PMW 2021-068 by Kenneth L. Gentry, Jr.
Doctrines revolving around the end of the world and the return of Christ are extremely popular today. And since his return is a foundational doctrine of the historic Christian faith, it well deserves our notice. Unfortunately though, the second advent is more deeply loved and firmly believed than biblically understood and accurately proclaimed. Evangelicals too often tend to have a “zeal without knowledge” when approaching this great biblical theme. This is especially tragic in that properly comprehending it is vitally important for framing in a Christian worldview. After all, it exalts the consummate glory of his redemptive victory, completes God’s sovereign plan for history, and balances a full-orbed theology of Scripture. In this regard I would note: Continue reading
PMW 2021-067 by Kenneth L. Gentry, Jr.
Does the “Cultural Mandate” in Gen 1:26-28 help the postmillennial argument? Or is it “forced” evidence? One PMT reader expressed doubt that this has anything to do with the postmillennial hope. So I ask:
Does this passage speak to the postmillennial program? I believe it does. And powerfully so. Continue reading
PMW 2021-065 by Kenneth L. Gentry, Jr.
I have been presenting the postmillennial understanding of the millennial hope in this five-part series. Hopefully this series will be useful as an introduction to postmillennialism for those unfamiliar with it or, as yet, unpersuaded by its argument.
In this article we will very briefly consider one of the key texts in Paul’s writing, from the vitally important fifteenth chapter of 1 Corinthians. Continue reading
PMW 2021-064 by Kenneth L. Gentry, Jr.
I am continuing a study on the millennial reign of Christ. In this article I will focus on:
Christ and the Postmillennial Hope
In Christ’s earthly ministry we witness the coming of the prophesied kingdom. For instance, in Mark 1:15 we hear the Lord himself proclaim: “The time is fulfilled, and the kingdom of God is at hand; repent and believe in the gospel.” Thus, not only does he declare that “the” time is fulfilled (the prophetically-expected time) and that the “kingdom of God is at hand,” but he also associates it with the proclamation of the gospel. Later in Matthew 12:28 we read him state: “if I cast out demons by the Spirit of God, then the kingdom of God has come upon you.” Continue reading
PMT 2021-063 Kenneth L. Gentry, Jr.
This is the third in a series of studies on the “millennium” from Rev. 20 and how postmillennialists understand it, especially over against amillennialists.
Prophecy and the Postmillennial Hope
The Old Testament is, of course, full of eschatological pronouncements. Israel was blessed with many writing prophets who have left us a record of their inspired insights into the future. I could profitably survey a number of the Messianic Psalms.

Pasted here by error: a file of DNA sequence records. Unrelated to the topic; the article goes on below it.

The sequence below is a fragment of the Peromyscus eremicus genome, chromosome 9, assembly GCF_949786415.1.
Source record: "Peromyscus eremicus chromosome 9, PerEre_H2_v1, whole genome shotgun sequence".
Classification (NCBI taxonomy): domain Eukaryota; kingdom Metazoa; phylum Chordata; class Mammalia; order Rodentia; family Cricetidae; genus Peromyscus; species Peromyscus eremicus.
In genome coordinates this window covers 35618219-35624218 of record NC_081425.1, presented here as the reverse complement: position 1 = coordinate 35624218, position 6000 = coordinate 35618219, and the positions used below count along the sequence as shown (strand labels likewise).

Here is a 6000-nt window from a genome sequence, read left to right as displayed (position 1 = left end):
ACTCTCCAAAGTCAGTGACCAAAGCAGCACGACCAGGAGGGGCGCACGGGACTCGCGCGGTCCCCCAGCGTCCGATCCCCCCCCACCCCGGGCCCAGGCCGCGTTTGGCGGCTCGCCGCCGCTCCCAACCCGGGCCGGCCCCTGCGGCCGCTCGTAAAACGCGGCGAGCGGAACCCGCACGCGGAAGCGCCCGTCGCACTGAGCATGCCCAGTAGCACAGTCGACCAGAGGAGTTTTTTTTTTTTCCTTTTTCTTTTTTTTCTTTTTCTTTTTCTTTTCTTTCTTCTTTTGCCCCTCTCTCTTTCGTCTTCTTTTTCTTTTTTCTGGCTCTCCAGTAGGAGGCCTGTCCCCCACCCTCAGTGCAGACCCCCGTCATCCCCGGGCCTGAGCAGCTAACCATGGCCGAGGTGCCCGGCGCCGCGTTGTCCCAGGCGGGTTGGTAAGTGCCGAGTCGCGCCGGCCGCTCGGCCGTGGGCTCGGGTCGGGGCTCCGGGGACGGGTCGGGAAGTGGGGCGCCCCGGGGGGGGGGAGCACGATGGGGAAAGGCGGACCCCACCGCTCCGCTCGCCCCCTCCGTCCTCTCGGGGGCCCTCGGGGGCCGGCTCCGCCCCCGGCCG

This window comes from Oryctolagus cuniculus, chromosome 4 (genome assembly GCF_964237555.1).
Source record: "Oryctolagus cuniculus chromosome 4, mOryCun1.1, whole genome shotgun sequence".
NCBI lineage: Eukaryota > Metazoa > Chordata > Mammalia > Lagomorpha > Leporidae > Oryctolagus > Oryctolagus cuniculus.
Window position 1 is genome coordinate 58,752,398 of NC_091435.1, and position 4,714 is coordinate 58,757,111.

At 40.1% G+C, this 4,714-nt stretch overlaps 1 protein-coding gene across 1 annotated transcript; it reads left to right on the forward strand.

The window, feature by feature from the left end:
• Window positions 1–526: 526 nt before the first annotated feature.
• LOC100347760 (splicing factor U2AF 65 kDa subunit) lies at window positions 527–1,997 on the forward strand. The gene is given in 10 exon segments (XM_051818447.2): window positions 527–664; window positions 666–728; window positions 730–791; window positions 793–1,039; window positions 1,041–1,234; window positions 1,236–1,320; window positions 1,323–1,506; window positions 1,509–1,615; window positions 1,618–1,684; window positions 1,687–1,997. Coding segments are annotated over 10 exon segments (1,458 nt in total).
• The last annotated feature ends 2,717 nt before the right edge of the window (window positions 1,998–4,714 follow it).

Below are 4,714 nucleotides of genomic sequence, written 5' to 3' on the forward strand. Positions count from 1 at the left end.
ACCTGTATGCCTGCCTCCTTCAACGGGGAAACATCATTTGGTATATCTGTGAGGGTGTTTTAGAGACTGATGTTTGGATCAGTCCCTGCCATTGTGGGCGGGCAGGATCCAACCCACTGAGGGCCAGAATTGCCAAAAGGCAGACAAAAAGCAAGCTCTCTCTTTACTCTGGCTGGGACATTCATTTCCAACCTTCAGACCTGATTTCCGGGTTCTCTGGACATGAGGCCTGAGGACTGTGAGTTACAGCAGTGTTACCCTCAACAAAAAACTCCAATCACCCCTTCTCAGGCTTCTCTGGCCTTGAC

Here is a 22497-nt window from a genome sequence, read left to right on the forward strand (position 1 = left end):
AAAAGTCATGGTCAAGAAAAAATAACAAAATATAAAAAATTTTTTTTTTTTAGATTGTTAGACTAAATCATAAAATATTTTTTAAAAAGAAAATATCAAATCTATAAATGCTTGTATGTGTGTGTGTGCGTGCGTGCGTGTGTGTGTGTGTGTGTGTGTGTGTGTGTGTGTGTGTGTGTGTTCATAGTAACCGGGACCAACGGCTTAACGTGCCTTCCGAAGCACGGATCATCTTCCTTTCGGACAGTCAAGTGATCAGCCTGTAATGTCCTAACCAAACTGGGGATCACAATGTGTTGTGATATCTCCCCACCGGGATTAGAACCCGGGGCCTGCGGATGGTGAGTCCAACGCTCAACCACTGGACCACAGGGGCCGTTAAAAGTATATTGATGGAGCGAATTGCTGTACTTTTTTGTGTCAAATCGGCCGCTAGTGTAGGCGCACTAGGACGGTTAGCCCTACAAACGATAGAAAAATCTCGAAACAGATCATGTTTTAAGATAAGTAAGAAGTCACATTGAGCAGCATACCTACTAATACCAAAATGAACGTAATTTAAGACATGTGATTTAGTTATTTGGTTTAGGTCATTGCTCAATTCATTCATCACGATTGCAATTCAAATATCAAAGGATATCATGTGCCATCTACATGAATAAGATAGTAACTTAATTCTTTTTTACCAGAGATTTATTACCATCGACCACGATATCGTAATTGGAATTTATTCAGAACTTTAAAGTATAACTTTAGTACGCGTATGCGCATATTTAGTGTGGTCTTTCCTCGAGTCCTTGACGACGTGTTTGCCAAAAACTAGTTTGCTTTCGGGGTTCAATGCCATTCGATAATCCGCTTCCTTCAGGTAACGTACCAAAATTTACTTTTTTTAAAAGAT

For instance, I could highlight Psalm 2, taking special note of the promise: “Ask of Me, and I will surely give the nations as Your inheritance, / And the very ends of the earth as Your possession” (Psa 2:8). Did Jesus ask for the nations from the father? Yes, he did as we see in his Great Commission: “And Jesus came up and spoke to them, saying, ‘All authority has been given to Me in heaven and on earth. ‘Go therefore and make disciples of all the nations, baptizing them in the name of the Father and the Son and the Holy Spirit’” (Matt 28:18–29). Continue reading
PMW 2021-062 by Kenneth L. Gentry, Jr.
In my last article I began considering the distinctive approach to the millennium in the postmillennial view, and as over against amillennialism. Though amillennialism and postmillennialism are closely related, they are distinct.
So now: What is the postmillennial outlook? Why is it called post-millennial? And what are its expectations?
Postmillennialism teaches that Christ will return to earth after a long era of gospel progress and worldwide righteousness. As the gospel wins greater influence the world will witness a long era of social stability, economic development, and international peace.
PMW-2021-061 Kenneth L. Gentry,
Postmillennialism and amillennialism are closely related. In fact, they are both “post” millennial in that they believe the current age (the Church Age, if you will) is the “millennium,” and that Christ will return “post” (after) the millennium.
Both Post- and Amillennialists note that the “thousand year” reign of Christ occurs in only one passage in Scripture, Revelation 20:1–6. We further observe that it appears in the most symbolic book in all of Scripture. In Revelation we see a seven-headed beast, fire-breathing horses, locusts with the faces of men and the teeth of lions, a woman standing on the moon, and many more symbolic features. Consequently, we prefer that eschatological discussion begin elsewhere in more didactic portions of Scripture, and that it be controlled by passages other than the apocalyptically-charged, highly-wrought symbolic images in Revelation Continue reading